Kim, Y. S. G., Petscher, Y., Uccelli, P., & Kelcey, B. (2019). Academic language and listening comprehension—Two sides of the same coin? An empirical examination of their dimensionality, relations to reading comprehension, and assessment modality. Journal of Educational Psychology.
Kim, Y. S. G., Schatschneider, C., Wanzek, J., Gatlin, B., & Al Otaiba, S. (2017). Writing evaluation: rater and task effects on the reliability of writing scores for children in Grades 3 and 4. Reading and Writing, 30(6), 1287-1310.
Knoch, U. (2011). Rating scales for diagnostic assessment of writing: What should they look like and where should the criteria come from?. Assessing Writing, 16(2), 81-96.
Krishnan, J., Black, R., & Olson, C. B. (2020) The power of context: Exploring teachers’ formative assessment for online collaborative writing. Reading and Writing Quarterly. https://doi.org/10.1080/10573569.2020.1764888.
- In this multiple-case study that took place in two states, we investigate (1) the common and unique contextual factors that shape ELA teachers’ formative assessment beliefs and practice, and (2) the challenges they face when engaging in ongoing assessment while students write together online in their classrooms.
- This work illustrates the unique contextual factors that shape teachers’ beliefs about and engagement with formative assessment, specifically for online collaborative writing.
Kulprasit, W. (2021). Assessment for Learning (AFL): Its Role in L2 Writing Contexts. The New English Teacher, 15(1), 1-1.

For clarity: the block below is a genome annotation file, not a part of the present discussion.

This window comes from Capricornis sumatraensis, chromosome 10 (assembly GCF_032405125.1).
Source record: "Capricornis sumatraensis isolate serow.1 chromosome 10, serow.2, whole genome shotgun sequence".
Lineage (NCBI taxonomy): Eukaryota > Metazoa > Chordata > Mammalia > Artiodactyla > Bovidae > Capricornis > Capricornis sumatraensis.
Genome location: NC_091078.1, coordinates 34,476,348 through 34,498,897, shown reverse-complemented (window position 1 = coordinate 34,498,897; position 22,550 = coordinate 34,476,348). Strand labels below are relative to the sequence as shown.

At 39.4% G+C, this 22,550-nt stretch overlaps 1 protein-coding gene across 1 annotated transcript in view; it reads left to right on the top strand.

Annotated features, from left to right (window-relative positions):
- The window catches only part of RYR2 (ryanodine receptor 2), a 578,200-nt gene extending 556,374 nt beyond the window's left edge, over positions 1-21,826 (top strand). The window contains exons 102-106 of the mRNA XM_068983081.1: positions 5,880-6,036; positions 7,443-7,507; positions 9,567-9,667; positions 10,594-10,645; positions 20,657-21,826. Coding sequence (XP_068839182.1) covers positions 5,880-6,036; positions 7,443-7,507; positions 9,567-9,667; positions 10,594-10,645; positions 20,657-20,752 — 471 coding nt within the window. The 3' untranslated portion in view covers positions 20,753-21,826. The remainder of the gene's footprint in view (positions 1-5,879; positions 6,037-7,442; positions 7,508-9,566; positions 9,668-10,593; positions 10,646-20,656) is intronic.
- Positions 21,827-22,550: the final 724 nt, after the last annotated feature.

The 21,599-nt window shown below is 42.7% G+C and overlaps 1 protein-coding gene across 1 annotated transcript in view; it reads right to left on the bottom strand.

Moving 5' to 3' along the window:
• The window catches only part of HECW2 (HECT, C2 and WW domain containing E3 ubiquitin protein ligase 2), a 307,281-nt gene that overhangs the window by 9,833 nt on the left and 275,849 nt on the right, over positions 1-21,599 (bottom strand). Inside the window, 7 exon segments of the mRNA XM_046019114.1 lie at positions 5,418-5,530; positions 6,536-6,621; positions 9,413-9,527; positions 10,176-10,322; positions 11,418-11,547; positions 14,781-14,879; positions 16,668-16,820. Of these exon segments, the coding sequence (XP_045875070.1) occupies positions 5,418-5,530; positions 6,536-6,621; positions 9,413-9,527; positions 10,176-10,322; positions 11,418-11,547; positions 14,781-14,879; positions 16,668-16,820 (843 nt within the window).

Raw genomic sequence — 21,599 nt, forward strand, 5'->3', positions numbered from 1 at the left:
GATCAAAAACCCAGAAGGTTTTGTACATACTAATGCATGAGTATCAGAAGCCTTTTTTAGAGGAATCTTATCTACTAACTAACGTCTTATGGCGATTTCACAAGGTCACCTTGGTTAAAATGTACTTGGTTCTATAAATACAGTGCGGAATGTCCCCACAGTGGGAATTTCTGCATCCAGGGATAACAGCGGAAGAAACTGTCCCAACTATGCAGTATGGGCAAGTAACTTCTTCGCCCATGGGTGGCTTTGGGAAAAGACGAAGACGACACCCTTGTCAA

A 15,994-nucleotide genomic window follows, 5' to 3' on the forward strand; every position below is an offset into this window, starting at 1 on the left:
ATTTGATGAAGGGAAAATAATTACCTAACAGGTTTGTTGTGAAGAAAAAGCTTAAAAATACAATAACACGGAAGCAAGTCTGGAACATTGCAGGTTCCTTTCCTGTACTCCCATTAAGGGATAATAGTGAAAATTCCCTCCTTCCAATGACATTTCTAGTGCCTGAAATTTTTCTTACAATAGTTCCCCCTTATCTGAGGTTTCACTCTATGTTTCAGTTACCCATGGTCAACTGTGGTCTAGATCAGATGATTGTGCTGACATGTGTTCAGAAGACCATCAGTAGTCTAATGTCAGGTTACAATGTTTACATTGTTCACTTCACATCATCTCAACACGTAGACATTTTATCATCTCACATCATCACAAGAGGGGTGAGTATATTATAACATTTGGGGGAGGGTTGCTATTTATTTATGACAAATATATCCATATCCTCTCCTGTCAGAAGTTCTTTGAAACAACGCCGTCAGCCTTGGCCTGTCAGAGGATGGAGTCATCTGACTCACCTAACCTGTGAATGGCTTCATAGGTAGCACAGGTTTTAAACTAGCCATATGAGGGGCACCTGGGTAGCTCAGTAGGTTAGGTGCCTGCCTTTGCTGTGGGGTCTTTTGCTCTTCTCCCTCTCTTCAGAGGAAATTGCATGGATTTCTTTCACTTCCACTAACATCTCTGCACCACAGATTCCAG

Lamb, J. (2018). To boldly go: Feedback as digital, multimodal dialogue. Multimodal Technologies and Interaction, 2(3), 49.
Leitão, S. (2003). Evaluating and selecting counterarguments: Studies of children's rhetorical awareness. Written Communication, 20(3), 269-306.
Liu, F., & Stapleton, P. (2014). Counterargumentation and the cultivation of critical thinking in argumentative writing: Investigating washback from a high-stakes test. System, 45, 117-128.
Liu, M., Shum, S. B., & Kitto, K. (2021). Combining Factor Analysis with Writing Analytics for the Formative Assessment of Written Reflection. Computers in Human Behavior, 106733.
MacArthur, C. A., Jennings, A., & Philippakos, Z. A. (2019). Which linguistic features predict quality of argumentative writing for college basic writers, and how do those features change with instruction?. Reading and Writing, 32(6), 1553-1574.
McMaster, K., & Espin, C. (2007). Technical features of curriculum-based measurement in writing: A literature review. The Journal of Special Education, 41(2), 68-84.
Moradi Khazaee, Z., Dowlatabadi, H. R., Amerian, M., & Fathi, J. (2021). The Effect of Flipping a Foreign Language Writing Course on Writing Performance and Writing Motivation. Journal of Teaching Language Skills.
Nazzal, J. S., Olson,C. B., & Chung, H. Q. (n.d). Differences in academic writing across four levels of community college composition courses. Teaching English in the Two Year College, 47,263-296.
Ong, J., & Zhang, L. J. (2010). Effects of task complexity on the fluency and lexical complexity in EFL students’ argumentative writing. Journal of Second Language Writing, 19(4), 218-233.